The Medical Review Panel was convened in April 2014, and the three orthopedic surgeons unanimously agreed that MD did not meet the standard of care when he operated at the incorrect level of CC’s lumbar spine. Even with MD’s sworn testimony and the Medical Review Panel’s unanimous decision, Medical Protective still refused to make any offer. CC’s only option was to submit the matter to a jury.

Finally, four months before the scheduled jury trial was to begin, a mediation was held and Medical Protective finally offered to settle CC’s claim. By this time, CC was 84 years old and she did not want to be forced to go through the rigors of a jury trial. In my opinion, the offer that she accepted was too low for the pain and anxiety that she had experienced, but she agreed to settle her claim.

To discourage other individuals such as CC from filing medical malpractice claims, Medical Protective’s motto seems to be to “Punish the victim.

real-life cases

“B.K.” was driving on a two-lane road one Sunday afternoon with his mother in the front seat and his brother and sister-in-law in the back seat when his life was forever changed. B.K. was struck head on by D.C.

D.C. had spent the day drinking with a friend and had stopped at a restaurant less than five miles from the point of the accident where D.C. had been served several drinks. D.C.’s blood alcohol level was more than twice the legal limit.

As a result of the terrible wreck, B.K. received devastating injuries, which included multiple broken bones, facial fractures, and loss of vision. B.K.’s mother, brother, and sister-in-law were all killed in the accident.

As one would anticipate, D.C. had virtually no insurance. Stephenson, through his thorough and detailed investigation, was able to prepare claims against the restaurant and those that provided the alcohol.

Stephenson pursued dram shop claims against those responsible CASE SUMMARY

D.H. was a competitive bicyclist who was riding in preparation for a cross-country fundraising ride. In the spring of 2010, D.H. was riding across an old steel-grated deck bridge in Shelby County when he hit a hole in the bridge and flipped over the handlebars of his bike. The impact to the bridge decking caused severe injuries to his face, teeth, tongue, and elbow.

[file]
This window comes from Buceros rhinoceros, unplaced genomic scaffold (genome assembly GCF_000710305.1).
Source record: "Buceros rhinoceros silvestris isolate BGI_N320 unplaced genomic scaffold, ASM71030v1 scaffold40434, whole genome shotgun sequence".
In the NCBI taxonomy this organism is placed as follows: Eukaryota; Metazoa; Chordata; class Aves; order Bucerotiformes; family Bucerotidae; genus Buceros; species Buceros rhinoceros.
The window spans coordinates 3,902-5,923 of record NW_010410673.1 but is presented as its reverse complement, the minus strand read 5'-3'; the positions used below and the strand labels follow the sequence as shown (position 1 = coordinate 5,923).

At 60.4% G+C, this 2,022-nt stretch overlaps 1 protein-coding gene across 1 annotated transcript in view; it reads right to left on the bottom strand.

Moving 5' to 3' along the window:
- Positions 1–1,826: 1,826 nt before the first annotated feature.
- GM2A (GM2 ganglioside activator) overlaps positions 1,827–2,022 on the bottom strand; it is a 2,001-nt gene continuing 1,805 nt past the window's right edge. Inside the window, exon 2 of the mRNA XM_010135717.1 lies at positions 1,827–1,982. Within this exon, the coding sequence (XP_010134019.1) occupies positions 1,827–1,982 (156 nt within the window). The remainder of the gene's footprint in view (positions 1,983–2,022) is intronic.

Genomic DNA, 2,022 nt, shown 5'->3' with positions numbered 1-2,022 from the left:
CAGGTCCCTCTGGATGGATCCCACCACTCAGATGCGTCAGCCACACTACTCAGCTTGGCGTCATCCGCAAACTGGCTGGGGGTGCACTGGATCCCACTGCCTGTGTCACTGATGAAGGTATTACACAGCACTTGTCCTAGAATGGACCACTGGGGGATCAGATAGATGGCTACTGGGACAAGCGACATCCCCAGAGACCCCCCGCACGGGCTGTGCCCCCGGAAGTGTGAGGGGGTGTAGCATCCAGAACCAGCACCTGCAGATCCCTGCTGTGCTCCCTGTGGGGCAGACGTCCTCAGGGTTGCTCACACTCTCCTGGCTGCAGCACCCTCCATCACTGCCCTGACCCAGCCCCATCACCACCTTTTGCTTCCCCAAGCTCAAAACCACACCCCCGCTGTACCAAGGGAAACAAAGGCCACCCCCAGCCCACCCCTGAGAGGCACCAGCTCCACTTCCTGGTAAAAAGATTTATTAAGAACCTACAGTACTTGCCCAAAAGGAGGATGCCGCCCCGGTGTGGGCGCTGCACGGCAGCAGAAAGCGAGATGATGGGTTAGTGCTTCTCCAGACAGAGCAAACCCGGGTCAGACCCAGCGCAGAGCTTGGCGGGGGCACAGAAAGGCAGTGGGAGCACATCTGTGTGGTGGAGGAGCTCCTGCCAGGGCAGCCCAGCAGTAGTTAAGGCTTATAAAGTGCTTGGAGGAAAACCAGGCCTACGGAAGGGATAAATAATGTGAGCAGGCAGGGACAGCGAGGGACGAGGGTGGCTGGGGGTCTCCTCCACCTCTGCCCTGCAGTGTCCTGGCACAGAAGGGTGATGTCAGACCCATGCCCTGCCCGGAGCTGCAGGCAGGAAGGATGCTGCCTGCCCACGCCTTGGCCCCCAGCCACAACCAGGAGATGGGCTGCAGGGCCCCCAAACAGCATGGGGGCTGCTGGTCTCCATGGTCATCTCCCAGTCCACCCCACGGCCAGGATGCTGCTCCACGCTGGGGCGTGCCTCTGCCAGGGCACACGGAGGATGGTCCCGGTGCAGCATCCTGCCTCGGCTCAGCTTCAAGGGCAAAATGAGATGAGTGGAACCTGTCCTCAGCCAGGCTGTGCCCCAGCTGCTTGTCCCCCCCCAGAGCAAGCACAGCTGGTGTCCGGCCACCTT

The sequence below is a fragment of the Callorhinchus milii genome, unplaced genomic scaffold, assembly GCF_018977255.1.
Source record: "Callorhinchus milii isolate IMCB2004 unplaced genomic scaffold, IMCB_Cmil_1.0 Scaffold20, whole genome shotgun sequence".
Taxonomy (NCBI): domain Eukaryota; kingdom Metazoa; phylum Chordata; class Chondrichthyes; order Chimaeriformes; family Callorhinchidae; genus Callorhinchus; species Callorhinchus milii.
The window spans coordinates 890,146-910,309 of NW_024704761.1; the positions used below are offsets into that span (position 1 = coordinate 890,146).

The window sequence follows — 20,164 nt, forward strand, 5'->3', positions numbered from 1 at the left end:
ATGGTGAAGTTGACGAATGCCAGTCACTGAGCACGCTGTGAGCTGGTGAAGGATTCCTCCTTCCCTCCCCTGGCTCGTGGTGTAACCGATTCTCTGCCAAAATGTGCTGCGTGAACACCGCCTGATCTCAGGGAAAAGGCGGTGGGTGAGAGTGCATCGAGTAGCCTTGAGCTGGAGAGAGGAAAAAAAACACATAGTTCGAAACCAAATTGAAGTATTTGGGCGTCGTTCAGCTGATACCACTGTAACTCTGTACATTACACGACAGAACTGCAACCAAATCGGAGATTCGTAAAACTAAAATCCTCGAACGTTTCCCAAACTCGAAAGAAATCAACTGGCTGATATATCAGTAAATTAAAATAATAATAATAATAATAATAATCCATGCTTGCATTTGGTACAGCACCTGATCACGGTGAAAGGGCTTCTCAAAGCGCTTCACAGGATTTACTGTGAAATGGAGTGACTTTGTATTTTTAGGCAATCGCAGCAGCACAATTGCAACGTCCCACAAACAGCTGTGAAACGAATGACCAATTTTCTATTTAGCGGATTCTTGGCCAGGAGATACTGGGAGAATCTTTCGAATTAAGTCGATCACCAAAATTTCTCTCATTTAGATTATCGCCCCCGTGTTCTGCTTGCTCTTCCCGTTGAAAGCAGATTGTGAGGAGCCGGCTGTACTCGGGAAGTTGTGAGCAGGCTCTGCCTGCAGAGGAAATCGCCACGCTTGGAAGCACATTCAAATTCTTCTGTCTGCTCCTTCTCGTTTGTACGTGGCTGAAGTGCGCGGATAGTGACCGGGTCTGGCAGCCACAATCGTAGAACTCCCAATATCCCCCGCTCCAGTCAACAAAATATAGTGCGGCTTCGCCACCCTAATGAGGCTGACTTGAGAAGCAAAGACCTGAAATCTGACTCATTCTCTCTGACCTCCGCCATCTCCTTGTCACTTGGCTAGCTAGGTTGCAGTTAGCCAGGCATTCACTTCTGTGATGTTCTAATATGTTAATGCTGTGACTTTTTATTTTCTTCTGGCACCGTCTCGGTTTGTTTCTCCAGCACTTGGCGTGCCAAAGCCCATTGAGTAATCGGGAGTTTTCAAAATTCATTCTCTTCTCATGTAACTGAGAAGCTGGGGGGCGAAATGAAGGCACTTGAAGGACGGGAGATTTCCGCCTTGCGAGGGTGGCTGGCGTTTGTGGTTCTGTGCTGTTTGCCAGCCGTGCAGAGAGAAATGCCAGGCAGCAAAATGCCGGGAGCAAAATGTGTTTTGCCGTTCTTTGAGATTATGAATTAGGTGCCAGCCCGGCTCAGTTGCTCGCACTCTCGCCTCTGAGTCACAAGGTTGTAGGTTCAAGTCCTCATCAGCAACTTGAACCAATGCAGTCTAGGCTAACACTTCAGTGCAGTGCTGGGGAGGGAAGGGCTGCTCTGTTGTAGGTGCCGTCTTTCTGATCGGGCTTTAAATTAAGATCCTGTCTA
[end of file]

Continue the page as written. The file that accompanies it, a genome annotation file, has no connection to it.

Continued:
Through the investigation, they were able to learn as early as 1998, the bridge inspection reports showed the bridge in question needed to be replaced. The county never authorized additional inspections. The county obtained $844,000 in funding for the replacement of the bridge in 2000, but the Historical Society and adjacent property owners wanted the bridge repaired rather than replaced.

This crash could have been avoided if the inspectors and county had done their jobs. CASE SUMMARY

Our client (“D.W.”) was a front-seat passenger in a vehicle that was struck by a UDF truck making deliveries. D.W. received broken arms and legs, as well as internal injuries. Stephenson was retained by D.W.’s personal counsel to prepare and try the case. Discovery determined that the UDF driver had multiple driving violations. Stephenson retained numerous experts to show the jury the devastating effects of the injuries. Before trial, the defendant’s company stated that a jury in a small southern county in Indiana would never return a verdict for $1 million in this case.

The defendant was correct; the verdict was twice that amount. CASE SUMMARY

Hand the worry over to us and let our resources back you up.

Mike Stephenson is a Martindale-Hubbell AV-rated attorney, the highest possible attorney peer rating. When you call Mike, you can have complete confidence that you are talking with an Indianapolis medical malpractice lawyer with over 30 years’ experience offering compassionate and successful representation for his clients.

Contact McNeely Stephenson today using our contact form, or call 855-206-2555.

Personal Injury Lawyer
November 12, 2018 / Distracted Driving, Motorcycle Accidents
Motorcyclists Using Cell Phones???

Indiana saw the nation’s steepest spike in motorcycle-related deaths between 2016 and 2017. Early indications appear to point toward another increase in deaths among motorcyclists in the state. According to Will Wingfield of the Indiana Criminal Justice Institute, “That’s something we don’t want to see.” Wingfield suggests that the increase in motorcycle deaths can be traced to an increase in the number of inexperienced drivers and a...


Mike Stephenson is a Super Lawyer in Indiana along with many of his peers at McNeely Stephenson. This is one of the highest honors an attorney can achieve


The AV Preeminent Rating from Martindale Hubbell is the HIGHEST RATING and considered a significant accomplishment. It is a peer-reviewed process reflecting that other attorneys rank Mike Stephenson at the highest possible level of professional excellence.


Attorney Mike Stephenson is a proud member of The Litigation Counsel of America’s Honorary Society. A close-knit, peer-selected, and aggressively diverse honorary society of 3,500 of the “best trial lawyers” in the country. Less than one-half of one percent of American lawyers, vigorously vetted for skills, expertise, and service; an invitation-only collegial network.


The American Board of Trial Advocates is an invitation-only organization for attorneys of “high personal character and honorable reputation.” ABOTA works for the preservation of the civil jury trial, “Justice by the People,” and supports the right of a jury trial.


Our attorneys are proven advocates and trial attorneys. They have served as lead trial counsel in more than 100 civil jury trials, and have handled litigation in 18 states